Ballots go out this week for paramedic levy
SNOHOMISH - Ballots will be mailed out July 18 for Snohomish Fire District 4’s emergency medical services levy renewal.
Because of dropping property values, the Fire Department can’t maintain current paramedic service levels without asking for a revenue increase, Fire Chief Ron Simmons said.
The department is asking for an increase of 15 cents per $1,000 assessed home value. This increases the current rate of 35 cents to 50 cents, the maximum allowed by state law. The average homeowner of a $300,000 home will pay about $155 a year, Simmons said.
The department’s emergency medical services (EMS) levy expires at the end of the year. The levy will be on the August primary ballot. Ballots are due Aug. 6.
The levy needs a simple majority to pass.
“(Passing the levy) is extremely important because we’ve lost revenue over the last six years,” fire commission chair Jim Schmoker said.
The department has not been able to fully fund EMS, and so it has been forced to borrow funds from other places, Schmoker said.
“The most critical (place we’ve borrowed) is from the equipment replacement fund, and we just can’t do that very long,” he said.
Not only is revenue collected from property taxes down, Schmoker said, but the cost of the paramedic program is higher.
“Labor, health-care cost, everything,” Schmoker said. “Everything has gone up.”
If the levy passes, the department will collect $1.4 million in 2014. But that’s only $114,000 more than what was collected in 2007, Simmons said.
Twenty percent of the operating budget comes from the EMS levy, but 71 percent of calls to the department are calls for paramedic services. The calls include everything from elderly people who have fallen to major traumas like heart attacks.
“Anything you could consider a medical problem, that’s what the EMS levy pays for,” Simmons said.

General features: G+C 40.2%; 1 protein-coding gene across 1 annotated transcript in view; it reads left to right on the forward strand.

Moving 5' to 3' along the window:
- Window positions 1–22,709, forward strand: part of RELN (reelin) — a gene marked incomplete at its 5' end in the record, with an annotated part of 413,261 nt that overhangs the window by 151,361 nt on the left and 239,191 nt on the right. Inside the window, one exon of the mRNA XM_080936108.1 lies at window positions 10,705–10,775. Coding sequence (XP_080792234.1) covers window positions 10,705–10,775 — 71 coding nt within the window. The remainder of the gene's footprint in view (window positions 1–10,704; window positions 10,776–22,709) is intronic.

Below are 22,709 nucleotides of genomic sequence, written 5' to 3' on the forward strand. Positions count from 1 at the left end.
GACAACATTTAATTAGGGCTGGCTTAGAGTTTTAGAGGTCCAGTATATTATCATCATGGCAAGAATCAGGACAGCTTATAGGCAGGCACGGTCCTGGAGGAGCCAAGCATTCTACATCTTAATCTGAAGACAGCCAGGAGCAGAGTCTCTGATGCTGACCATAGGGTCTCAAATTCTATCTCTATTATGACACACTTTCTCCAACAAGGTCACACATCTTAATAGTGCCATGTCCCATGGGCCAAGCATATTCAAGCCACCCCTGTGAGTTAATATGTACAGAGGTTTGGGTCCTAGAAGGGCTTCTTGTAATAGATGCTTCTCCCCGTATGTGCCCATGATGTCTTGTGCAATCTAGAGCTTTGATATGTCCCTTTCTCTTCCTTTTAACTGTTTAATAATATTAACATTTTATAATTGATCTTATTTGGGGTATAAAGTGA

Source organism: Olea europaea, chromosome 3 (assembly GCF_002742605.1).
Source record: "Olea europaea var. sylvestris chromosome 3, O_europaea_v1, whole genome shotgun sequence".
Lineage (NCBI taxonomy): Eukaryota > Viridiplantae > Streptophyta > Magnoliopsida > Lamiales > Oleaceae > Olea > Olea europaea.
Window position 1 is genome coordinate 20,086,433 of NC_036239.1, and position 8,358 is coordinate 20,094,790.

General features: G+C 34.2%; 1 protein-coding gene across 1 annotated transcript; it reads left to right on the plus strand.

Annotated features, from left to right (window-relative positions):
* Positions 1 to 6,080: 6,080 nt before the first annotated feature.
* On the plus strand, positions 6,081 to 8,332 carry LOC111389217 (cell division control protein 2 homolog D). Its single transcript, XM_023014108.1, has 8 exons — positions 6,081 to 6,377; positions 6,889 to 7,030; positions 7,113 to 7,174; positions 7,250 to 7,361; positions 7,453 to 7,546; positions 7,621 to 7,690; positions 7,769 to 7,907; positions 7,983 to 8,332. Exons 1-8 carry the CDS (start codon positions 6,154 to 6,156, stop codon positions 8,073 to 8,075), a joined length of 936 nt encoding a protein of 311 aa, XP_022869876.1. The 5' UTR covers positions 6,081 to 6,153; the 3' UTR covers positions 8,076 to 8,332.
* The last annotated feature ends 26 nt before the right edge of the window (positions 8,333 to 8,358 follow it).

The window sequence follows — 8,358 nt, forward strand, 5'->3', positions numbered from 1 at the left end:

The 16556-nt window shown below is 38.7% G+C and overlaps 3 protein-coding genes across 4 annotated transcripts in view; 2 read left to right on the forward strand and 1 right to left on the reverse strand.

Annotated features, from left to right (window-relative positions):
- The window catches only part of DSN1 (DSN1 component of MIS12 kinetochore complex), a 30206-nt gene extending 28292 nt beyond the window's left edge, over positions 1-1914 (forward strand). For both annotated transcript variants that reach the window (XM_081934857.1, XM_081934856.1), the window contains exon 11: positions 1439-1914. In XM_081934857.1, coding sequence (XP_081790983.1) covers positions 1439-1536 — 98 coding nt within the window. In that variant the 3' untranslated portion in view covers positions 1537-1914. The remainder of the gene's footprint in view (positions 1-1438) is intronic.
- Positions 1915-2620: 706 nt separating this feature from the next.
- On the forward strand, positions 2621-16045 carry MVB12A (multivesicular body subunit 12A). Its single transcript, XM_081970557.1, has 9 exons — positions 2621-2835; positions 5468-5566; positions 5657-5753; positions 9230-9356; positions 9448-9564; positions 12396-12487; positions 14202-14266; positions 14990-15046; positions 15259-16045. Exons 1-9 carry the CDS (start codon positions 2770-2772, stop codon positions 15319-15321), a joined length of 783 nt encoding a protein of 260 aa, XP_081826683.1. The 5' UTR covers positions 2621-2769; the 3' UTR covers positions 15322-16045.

If the levy doesn’t pass, the fire board has already decided to run it again in November with the hopes that it will pass then.
But if it ultimately does not pass, Simmons said the board has already looked at the major cuts that would have to be made. Four full-time firefighters would be let go and one of the three stations would have to be closed. Four part-time positions would also likely be cut, Simmons said.
“The bottom line is that folks need to look and decide whether they foresee sometime down the road that they might need our services,” Simmons said. “We’re kind of like an insurance policy. The biggest fear we have is if we have a car wreck, or something like the stabbing situation at the high school, our fear is we’ll end up in one of those situations and not have paramedics readily available, in which case we’re looking at worse case scenarios where people may not survive.”
“We want to be able to continue maintaining our services to the public,” Simmons said. “But regardless of what happens with the levy, we’re going to do our best.”
The fire board will meet Monday, July 22 to discuss budget and personnel issues, but Simmons said anyone is welcome to attend and ask questions about the levy.
The board meets at 7 p.m. in the Walsh Room at Fire Station No. 43 at 1525 Ave. D.
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